Video games have gone through many transformations – from the arcades, to computers at home, to handheld consoles and now phones. Of course, the first phones to play games were a lot more modest than the current RGB-flashing, air-cooled monsters.
There’s some debate as to which phone was first, but we do know that it came out in 1994. One contender is the Hagenuk MT-2000, made by a Danish company. Yes, a company from Denmark that rivaled Finland’s Nokia (both launched their first GSM phones within weeks of each other). An instant classic was chosen for MT-2000’s game – Tetris, which had already spread like wildfire to various platforms.
Another option is the Siemens S1, which snuck Tetris under the radar (it was dubbed “Klotz”). The game was the subject of more than one legal battle, so the folks who developed the phone’s software thought it best to hide it deep in the menu system.
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First phones with a game: Hagenuk MT-2000 • Siemens S1 • IBM Simon
Yet another option is the IBM Simon – very early PDA with a touch screen. This one played Scramble, a sliding block puzzle that made use of the phone’s stylus. You can watch a short demo here.
The Ericsson A1018s came years later (in 1999), but is an excellent example of how much people wanted a game on their phone. Initially, the phone had none. However, two years after the phone launched Ericsson released a firmware update. It wasn’t available over-the-air, of course, so people had to find ways to flash it on their phones using a computer. And many did – you can watch the flashing process if you’re curious.
The game was, of course, Tetris. Strangely, it was only available in Eastern Europe (likely because of licensing issues). A quick sidenote on the A1018s – it will appear in a future “weird phones” article as Ericsson partnered with Coca Cola for a special edition of the phone.
Of course, when you think “early phone game” your mind instantly goes to Snake. This made its debut in 1998 with the Nokia 6110. We mentioned arcade games at the start and that was no coincidence – Snake is descendant from Blokade. That was a player-vs-player game, though (demo here).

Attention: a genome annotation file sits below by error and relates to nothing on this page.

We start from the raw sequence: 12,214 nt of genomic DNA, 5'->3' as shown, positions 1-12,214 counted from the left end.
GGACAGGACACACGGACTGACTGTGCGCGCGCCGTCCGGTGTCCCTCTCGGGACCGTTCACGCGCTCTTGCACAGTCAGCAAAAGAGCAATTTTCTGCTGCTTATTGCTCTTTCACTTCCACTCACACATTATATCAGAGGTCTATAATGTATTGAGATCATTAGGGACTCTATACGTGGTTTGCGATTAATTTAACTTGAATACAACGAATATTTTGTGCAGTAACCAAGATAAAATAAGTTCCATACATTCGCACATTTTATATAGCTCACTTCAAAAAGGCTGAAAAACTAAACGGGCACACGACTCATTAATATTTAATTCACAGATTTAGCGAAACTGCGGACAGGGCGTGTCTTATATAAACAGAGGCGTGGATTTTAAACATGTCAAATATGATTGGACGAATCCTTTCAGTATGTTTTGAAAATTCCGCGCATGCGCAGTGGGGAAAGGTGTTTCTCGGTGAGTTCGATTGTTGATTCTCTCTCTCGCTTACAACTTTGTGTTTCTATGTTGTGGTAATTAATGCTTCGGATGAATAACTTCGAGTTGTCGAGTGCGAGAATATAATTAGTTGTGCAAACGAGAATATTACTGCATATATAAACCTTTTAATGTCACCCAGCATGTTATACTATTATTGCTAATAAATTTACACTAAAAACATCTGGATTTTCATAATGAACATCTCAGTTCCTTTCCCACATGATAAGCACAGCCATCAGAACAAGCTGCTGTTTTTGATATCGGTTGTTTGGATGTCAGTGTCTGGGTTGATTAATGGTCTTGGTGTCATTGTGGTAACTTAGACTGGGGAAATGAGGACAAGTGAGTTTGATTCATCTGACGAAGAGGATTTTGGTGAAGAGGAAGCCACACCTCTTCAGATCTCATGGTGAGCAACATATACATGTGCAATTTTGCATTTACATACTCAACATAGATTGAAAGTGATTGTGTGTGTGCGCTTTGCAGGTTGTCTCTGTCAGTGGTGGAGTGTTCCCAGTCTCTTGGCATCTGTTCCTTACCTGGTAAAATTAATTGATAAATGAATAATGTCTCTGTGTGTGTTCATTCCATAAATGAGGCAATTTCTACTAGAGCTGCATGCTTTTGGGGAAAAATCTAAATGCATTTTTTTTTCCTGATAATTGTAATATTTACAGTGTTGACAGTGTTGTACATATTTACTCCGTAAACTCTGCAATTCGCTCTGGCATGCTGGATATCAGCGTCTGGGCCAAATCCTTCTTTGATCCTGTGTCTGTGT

Some of you may not know this, but Snake had multiplayer too! Instead of eating apples, two players slither around and try to block each other (remember the lightcycle game from TRON?). The Nokia 6110 actually supported this mode with two phones communicating over infrared (so you had to awkwardly point them towards each other). Here’s a video of multiplayer Snake in action.
As the Ericsson example shows, such games were part of the phone’s software, you couldn’t just download and install one. That wasn’t far off, however.
Phones like the Siemens SL45i and the Nokia 3410 from 2001/2002 were among the first to support Java “MIDlet” applications (an awkward name for Java Micro Edition apps). The processor in the SL45i normally ran at 13MHz (megahertz) but got overclocked to 26MHz when the user launched a Java app. The Nokia was impressive in its own right, it ran one of the very first 3D mobile games, Munkiki’s Castles.
Now that users were able to install third party software, game developers immediately jumped at the opportunity. Distribution was an issue – you didn’t have to flash a whole new firmware to install a game, but app stores weren’t a thing yet.
Well, not quite. Munkiki’s Castles was available to download from Club Nokia, a primitive app store. It was accessible over WAP, the World Wide Web or you could simple send an SMS to request something. You could buy ringtones and download games from it. You could even download extra levels for Space Impact, one of the first DLCs on a phone.
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Munkiki’s Castles showed that you don’t need a high res screen or even colors to play 3D games
Soon, the first dedicated gaming phones started to appear. We already lamented the failure of the Nokia N-Gage (launched in 2003) and the Sony Ericsson Xperia Play (2011). The Samsung SPH-B5200 from 2006 deserves an honorable mention for its form factor.